Unless you own a ticket stub from seeing God, I can guarantee that you’ve never seen anything like the Boredoms.
As for me, I’d witnessed neither deity when I bought my tickets to Tuesday’s show at the Fillmore, but after what can only be described as one of the most inspiring and incredible performances ever given, I feel like I got a 2-for-1 deal.
First off, the band set up in the middle of the floor of the Fillmore, with towers of speakers placed in each corner of the room. Three drum sets bordered the stage, all facing each other, alongside a gigantic tower of electric guitars, sawed flat at the ends and bracketed together with their necks sticking out on either side. Racks of electronics, percussion, keyboards, and amplifiers lined the circular setup, and the Fillmore’s lights landed squarely in the center of it all like a boxing ring. In other words: holy shit.
The Boredoms, one by one, entered through the crowd and climbed on stage, and all the lights went out—even the Fillmore’s purple chandeliers. Boredoms ringleader Yamatsuka Eye appeared with illuminated globes on his hands, and an unholy static ravaged the speakers, like an extraterrestrial message that flitted in and out of recognizance as Eye thrashed his arms around and around. His head tilted back towards the ceiling, and he repeatedly shouted something resembling “hello,” as if trying to contact life on other planes in the swarm of strange theremin-like hand noise.
Suddenly, three drummers simultaneously pounded a propulsive, hectic beat, and Eye worked an electronics board, adding more and more layers to the already thick sound. A slowly building crescendo built dramatically over the next six minutes, until Eye grabbed a five-foot staff and, with a sweeping, athletic motion, slammed it against the tower of electric guitars, striking all seven necks at once with a powerful, thundering curdle of distortion that shook the entire audience like the walls of Jericho. The drums raced on, and Eye flipped his dreadlocks around to shout more things to the sky, slamming himself upon the tower of guitars, and I’ll be damned if somewhere in the middle of it all I didn’t see the ceiling open up and the divine light of salvation fill the room.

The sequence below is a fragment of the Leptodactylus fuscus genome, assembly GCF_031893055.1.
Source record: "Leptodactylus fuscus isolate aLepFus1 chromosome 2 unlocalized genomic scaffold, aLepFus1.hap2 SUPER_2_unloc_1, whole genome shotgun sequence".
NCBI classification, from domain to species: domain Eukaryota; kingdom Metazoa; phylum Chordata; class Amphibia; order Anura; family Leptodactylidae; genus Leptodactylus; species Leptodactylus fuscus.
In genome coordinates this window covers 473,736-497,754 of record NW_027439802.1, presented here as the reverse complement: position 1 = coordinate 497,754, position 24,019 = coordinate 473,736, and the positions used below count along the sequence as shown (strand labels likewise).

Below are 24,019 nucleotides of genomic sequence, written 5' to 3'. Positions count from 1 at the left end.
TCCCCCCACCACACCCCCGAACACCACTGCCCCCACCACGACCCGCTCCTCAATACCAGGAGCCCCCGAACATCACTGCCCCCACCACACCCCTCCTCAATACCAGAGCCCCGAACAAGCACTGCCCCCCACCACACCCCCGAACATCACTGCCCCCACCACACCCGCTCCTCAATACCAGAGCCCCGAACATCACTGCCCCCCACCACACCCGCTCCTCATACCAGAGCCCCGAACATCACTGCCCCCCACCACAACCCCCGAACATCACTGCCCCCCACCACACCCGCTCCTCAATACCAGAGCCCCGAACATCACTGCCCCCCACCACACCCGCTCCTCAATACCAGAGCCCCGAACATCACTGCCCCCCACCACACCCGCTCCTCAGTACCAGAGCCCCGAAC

This was no regular noise jam: throughout the set, a tight compositional structure was clear, despite the grand illusion of improvisational mania. Themes emerged, then disappeared, then re-emerged 20 minutes later. Yoshimi turned away from her drums and played keyboards, then sang, then turned back to her drums to participate in triple call-and-response drum fills while singing. Eye adjusted the capos placed on the guitars to create different notes, beating their strings individually in repeating patterns and hammering away at them collectively during climaxes with cymbals and vocals.
How does one react to this music? Many stared, agape and dumbfounded. Some threw their arms up and pumped their fists. Still others tried various forms of interpretive swirly-dancing, appropriately coinciding with the sounds swirling around all four corners of the room. I didn’t know how to react; I was mesmerized. When it ended, over an hour later, the crowd clapped and clapped and clapped and probably didn’t even want an encore—we all just needed to.
But the most amazing thing, I think, is that after a full set of Olympic gymnastics, after jumping and heaving and dancing, and after a beautiful encore that eventually came and closed the night out with appropriate serenity, Eye climbed off the stage and onto a pair of crutches, hobbling backstage. Can Eye really not walk, and could all of that energy and physical exertion really have come from a disabled man? Unbelievable.